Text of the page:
Should Gamers Be Worried About Sony?
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In 2019, Shawn Layden left Sony. Yes, that Shawn Layden--the dude who has been with the company for multiple decades and been the face of the PlayStation brand since Jack Tretton left. Layden has been the guy who was at the forefront of everything this generation, riding the PlayStation 4 momentum into orbit. Now he’s gone, and the announcement was a little weird. Not long after, some stories started circulating hinting that there is more happening in Sony’s video game division than just a longtime executive moving on to the next thing. But is that something the gaming community needs to worry about? 

The stories I’m talking about aren’t just random internet hearsay. First of all, the big sign that something was weird is how the news was circulated. Other figures leaving the company in recent years were given much more noise and fanfare from Sony, while for Layden, all we saw officially was a tweet. It was a very nice tweet, but that was it. Folks like Ken Kutaragi and Andrew House departing were much more celebratory. A mere tweet dispensing the news out of nowhere makes the move seem less planned. 

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Shortly after the news broke, I saw some curious talk from journalist Mike Futter, who had been doing some recent great reporting on things like the E3 2018 press information “leaks.” Futter mentioned that the timing on Layden’s departure was curious and hinted at a “power struggle” happening inside Sony. Futter pointed to an earlier 2019 report from GameDaily’s Johnny Cullen, observing that Andrew House’s replacement, John Kodera, swapped roles with Sony Europe’s Jim Ryan after barely over a year. That happened back in February 2019, and October 2019 started with more ripples that seem to have stemmed from Sony’s global growth. 

Those ripples started in 2018, a few months before Kodera and Ryan swapped jobs. Sony restructured so that there was less separation between its regional presences, and that meant shuffling leadership around. This also led, in part, to the infamous censorship policy, which has been a big deal within certain parts of the gaming community. (The less said about that right now, the better though.) At that point, Layden moved to being the head of Sony Worldwide Studios, where he took the lead on Sony’s flagship gaming content. He was involved with Spider-Man, God of War, and uh, a PS4 port of a PSP port of Castlevanias Rondo of Blood and Symphony of the Night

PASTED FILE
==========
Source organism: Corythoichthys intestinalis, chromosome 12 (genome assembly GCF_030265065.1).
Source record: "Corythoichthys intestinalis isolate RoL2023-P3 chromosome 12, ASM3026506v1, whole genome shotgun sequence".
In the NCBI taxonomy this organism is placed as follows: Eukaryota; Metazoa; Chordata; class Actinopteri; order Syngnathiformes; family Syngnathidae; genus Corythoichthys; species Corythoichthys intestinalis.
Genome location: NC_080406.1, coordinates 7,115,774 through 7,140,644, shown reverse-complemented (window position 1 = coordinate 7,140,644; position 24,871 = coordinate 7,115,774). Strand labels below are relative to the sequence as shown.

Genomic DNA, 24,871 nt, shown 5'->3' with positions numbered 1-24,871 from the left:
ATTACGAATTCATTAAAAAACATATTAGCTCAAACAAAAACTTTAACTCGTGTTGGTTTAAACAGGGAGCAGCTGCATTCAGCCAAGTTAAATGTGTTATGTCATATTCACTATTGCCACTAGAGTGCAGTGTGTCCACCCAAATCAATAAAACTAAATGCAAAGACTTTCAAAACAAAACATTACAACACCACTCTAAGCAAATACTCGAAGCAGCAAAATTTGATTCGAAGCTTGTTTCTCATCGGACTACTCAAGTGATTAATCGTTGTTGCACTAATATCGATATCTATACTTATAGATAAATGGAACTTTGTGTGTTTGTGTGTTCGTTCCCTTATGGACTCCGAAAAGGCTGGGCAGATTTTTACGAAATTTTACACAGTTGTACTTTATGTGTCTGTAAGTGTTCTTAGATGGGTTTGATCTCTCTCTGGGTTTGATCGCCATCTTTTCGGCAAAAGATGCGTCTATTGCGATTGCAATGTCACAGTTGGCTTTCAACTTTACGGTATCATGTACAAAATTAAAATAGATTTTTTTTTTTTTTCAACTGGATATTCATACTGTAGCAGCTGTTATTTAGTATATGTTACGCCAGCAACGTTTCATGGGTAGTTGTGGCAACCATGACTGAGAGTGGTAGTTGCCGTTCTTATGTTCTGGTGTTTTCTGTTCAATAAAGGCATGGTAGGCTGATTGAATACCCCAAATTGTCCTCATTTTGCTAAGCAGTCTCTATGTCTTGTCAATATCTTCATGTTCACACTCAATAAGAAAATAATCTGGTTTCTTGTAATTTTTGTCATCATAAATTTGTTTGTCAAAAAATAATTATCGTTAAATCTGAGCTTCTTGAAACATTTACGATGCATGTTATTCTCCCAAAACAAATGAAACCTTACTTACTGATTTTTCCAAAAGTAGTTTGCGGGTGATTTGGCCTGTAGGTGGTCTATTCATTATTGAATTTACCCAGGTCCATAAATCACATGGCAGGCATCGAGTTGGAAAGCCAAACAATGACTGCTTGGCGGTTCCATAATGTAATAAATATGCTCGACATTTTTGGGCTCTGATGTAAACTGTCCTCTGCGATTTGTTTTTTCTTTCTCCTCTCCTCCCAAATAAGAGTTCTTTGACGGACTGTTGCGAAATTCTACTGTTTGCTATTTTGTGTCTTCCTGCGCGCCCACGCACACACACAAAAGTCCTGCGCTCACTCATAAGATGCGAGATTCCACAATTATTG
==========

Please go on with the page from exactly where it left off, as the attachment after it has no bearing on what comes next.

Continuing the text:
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Anyway, the shuffling of leadership and regional policy seemed to cause an internal power struggle, according to Cullen in a newer report on the situation. Sources inside Sony told Cullen that despite being on the cusp of the next console generation, the internal messaging with the PS5 has been vague and confusing. Some of this has been due to leak prevention, but a lot of it seemed attributed to executive disagreements. The signs here seemed to indicate that Layden’s departure was more related to that than anything else. Layden himself has yet to speak on the matter, and Sony isn’t saying anything either. All we have is the tweet, Cullen’s source, and everyone else’s silence to go by. 

How will this affect the people playing the games? It probably won’t in any major ways. Sony is still going to be Sony. As we see with projects like The Last of Us: Part II and Sony’s purchase of Insomniac Games (Spider-Man), the company has only doubled down on its successes. More likely, the biggest changes will be in the messaging surrounding the PS5, and perhaps there will eventually be vision changes down the line. Jim Ryan was much more reluctant about cross-play than Layden was, for example. But, as we head into the relative unknown of the PS5, one thing is clear. Well, not clear at all, actually. We’re roughly a year away from the PS5, and nobody really knows what to expect.

Lucas White
Lucas White
@HokutoNoRucas

Writing Team Lead
Date: 10/09/2019

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